Soccer is one of the more expansive activities and includes a Shootout Mode and one with full team play in "iIntendo Switch Sports." (Nintendo)
Soccer is one of the more expansive activities and includes a Shootout Mode and one with full team play in “Nintendo Switch Sports.” (Nintendo) 

2. Soccer — This is the most complicated competition and requires two Joy-Cons. In a 4-vs.-4 match, players have to kick an enormous ball into the opposite goal. That’s easier said than done as players will swing their arms to kick the ball and press buttons to jump, dash and pass. Combine some moves together and players can perform maneuvers such as a bicycle kick.

The whole experience feels like a motion-control version of “Rocket League.” Players will chase after the ball that bounces off walls or comes off a foot wrong. Soccer has plenty of chaos built into its structure, but as soon as players adjust to the controls, they can get a better handle of the game and even have fun with their teams, which are easy to communicate with emotes and gestures.

If online competition isn’t your thing, players can go to the Shoot-Out Mode, in which players attach the Joy-Con to the leg strap to mimic kicking a ball into a goal. They take turns doing it, and it’s surprisingly fun though it doesn’t have too much depth. At best, it’s a fun party game

Nintendo Switch Sports Volleyball
Volleyball is one of the more enjoyable additions to “Nintendo Switch Sports.” (Nintendo) 

3. Volleyball — This is a sport where teamwork is vital, but unlike soccer, there’s more structure and a slower pace. At its heart, this is a game based on timing. Successful teams are able to dig out a ball and set it up for a teammate so that she can spike it. On defense, the front line player is important because they have to time their jump just right to block a spike.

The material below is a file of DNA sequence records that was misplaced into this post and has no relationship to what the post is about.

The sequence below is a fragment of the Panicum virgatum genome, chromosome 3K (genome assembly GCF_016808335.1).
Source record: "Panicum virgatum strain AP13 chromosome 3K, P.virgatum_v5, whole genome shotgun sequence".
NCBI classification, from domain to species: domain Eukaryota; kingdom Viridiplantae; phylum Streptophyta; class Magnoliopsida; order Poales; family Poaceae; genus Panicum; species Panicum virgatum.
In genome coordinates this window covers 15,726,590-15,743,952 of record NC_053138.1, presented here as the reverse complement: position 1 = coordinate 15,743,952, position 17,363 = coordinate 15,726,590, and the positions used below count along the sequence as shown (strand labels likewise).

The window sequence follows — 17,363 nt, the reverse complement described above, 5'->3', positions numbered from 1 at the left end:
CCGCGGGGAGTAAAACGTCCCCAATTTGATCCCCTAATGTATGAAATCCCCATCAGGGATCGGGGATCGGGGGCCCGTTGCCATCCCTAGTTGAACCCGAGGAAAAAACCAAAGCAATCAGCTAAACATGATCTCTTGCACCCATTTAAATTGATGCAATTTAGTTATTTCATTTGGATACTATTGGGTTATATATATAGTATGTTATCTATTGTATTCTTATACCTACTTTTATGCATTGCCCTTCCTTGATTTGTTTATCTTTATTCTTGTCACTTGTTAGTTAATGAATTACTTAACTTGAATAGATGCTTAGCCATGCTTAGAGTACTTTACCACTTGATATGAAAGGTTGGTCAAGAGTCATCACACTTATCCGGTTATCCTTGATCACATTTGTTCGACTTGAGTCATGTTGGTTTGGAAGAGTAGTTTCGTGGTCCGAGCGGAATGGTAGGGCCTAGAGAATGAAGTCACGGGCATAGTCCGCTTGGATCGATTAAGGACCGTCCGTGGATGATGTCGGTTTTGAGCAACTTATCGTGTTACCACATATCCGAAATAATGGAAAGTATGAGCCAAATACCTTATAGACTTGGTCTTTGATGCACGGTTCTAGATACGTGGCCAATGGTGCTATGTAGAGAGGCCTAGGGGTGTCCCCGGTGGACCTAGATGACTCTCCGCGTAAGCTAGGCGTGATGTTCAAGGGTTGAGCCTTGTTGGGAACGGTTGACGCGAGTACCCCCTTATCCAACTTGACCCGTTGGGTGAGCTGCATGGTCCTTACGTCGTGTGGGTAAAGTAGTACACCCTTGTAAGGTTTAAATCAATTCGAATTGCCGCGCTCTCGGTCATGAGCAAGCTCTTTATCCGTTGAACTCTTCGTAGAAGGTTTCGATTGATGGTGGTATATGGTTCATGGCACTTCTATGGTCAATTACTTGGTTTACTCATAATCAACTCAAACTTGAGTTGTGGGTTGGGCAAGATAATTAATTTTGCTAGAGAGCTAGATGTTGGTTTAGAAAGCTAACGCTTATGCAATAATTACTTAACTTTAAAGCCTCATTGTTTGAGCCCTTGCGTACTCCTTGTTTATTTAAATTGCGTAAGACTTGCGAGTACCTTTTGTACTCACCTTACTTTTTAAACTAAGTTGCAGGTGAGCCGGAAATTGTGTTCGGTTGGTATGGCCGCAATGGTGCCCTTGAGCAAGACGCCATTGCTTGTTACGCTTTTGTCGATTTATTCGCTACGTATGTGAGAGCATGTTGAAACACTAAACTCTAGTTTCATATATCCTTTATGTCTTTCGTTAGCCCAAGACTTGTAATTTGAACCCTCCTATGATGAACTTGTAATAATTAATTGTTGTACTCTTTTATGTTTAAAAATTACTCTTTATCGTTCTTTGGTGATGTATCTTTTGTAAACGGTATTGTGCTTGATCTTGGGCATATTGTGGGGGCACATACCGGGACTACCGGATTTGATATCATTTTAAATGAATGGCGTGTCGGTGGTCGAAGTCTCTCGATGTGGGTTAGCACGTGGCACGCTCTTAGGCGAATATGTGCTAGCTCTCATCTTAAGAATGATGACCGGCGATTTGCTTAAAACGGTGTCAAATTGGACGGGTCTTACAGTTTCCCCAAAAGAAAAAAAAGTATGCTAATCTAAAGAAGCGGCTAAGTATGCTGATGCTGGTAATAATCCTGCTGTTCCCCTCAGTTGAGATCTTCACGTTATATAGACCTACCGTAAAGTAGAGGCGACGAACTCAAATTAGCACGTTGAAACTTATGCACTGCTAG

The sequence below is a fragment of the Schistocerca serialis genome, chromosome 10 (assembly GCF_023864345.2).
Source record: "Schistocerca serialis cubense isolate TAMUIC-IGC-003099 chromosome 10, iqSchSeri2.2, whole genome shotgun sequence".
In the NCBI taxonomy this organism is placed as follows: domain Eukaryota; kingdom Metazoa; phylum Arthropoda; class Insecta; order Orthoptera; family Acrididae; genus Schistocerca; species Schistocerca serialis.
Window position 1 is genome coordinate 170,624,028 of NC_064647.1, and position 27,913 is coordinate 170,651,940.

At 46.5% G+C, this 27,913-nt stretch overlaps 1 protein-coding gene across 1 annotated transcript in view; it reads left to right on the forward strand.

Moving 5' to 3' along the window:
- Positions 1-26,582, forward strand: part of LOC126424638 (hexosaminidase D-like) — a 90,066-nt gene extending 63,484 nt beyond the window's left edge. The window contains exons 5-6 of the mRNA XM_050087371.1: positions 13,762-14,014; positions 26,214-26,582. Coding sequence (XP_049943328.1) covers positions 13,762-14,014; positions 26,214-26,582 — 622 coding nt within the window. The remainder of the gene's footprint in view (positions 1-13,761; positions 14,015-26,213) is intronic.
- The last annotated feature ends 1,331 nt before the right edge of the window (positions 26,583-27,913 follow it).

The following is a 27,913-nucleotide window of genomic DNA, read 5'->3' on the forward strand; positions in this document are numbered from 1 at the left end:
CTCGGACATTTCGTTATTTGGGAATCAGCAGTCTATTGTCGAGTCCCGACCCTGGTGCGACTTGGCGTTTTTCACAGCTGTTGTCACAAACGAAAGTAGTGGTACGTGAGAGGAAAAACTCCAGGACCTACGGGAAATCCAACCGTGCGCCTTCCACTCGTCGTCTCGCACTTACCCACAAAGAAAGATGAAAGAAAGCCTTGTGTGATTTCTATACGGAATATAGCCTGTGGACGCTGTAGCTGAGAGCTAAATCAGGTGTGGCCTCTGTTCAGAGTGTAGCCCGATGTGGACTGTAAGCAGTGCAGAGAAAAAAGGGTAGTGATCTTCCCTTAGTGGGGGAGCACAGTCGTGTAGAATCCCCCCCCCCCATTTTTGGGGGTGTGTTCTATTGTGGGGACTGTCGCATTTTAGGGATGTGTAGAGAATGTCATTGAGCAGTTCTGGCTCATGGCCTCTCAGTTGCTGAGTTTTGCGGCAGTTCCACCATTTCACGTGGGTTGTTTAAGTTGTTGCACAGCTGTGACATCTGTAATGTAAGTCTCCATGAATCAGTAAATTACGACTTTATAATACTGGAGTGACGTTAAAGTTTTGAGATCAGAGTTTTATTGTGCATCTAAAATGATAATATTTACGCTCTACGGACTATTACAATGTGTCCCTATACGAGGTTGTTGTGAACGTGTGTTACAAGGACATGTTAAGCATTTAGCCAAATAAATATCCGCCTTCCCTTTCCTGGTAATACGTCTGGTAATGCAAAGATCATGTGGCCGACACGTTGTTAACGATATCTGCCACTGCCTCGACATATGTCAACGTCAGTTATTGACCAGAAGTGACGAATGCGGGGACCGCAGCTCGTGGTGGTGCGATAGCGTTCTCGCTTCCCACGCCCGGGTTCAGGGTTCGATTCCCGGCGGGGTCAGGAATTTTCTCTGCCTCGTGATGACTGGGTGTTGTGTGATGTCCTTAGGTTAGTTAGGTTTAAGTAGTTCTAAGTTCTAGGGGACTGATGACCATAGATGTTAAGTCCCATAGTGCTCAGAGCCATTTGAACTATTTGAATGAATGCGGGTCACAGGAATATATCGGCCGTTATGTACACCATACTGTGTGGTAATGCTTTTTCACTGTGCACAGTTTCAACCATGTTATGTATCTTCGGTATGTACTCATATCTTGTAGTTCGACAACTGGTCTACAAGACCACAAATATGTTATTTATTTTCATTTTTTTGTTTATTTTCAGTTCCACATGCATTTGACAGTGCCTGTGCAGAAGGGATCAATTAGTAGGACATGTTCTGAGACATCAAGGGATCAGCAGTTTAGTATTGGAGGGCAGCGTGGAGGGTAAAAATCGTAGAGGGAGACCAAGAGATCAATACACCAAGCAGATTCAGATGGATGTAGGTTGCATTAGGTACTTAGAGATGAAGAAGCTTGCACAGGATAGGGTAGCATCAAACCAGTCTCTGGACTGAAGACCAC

As long as players react quickly and position their avatar correctly, they can knock up any ball, and from there, it’s a rhythmic setup for a retaliatory strike. If you dislike the frenetic pace of soccer, then this is the best sport to show off teamwork.

Badminton and tennis are two racket sports that have similar gameplay styles, and they're OK at best in "Nintendo Switch Sports." (Ninendo)
Badminton and tennis are two racket sports that have similar gameplay styles, and they’re OK at best in “Nintendo Switch Sports.” (Ninendo) 

4. Badminton, and 5. Tennis — These racket sports are so similar that they can bundled as group. The singular difference is that badminton is one on one and tennis supports up to four people but the game always features doubles. Even if one player goes up against a computer, they’ll control two characters on their side almost like in foosball.

That means each sport requires different strategies. With badminton, it’s about keeping opponents off balance by knocking shuttlecocks around the court while occasionally hitting drop shots. Tennis requires players to be more selective about their swings because it’s easier to hit a ball out of bounds. Both of these sports are OK, but they don’t move the needle like the other ones.

Nintendo Switch Sports swordplay
Although chambara looks great, in practice the combat sport isn’t so fun. (Nintendo) 

6. Chambara — This is essentially sword fighting, but the big problem facing this sport is that the controls never feel responsive. In the combat contest, players have to strike each other enough to force them off a platform and into a pool.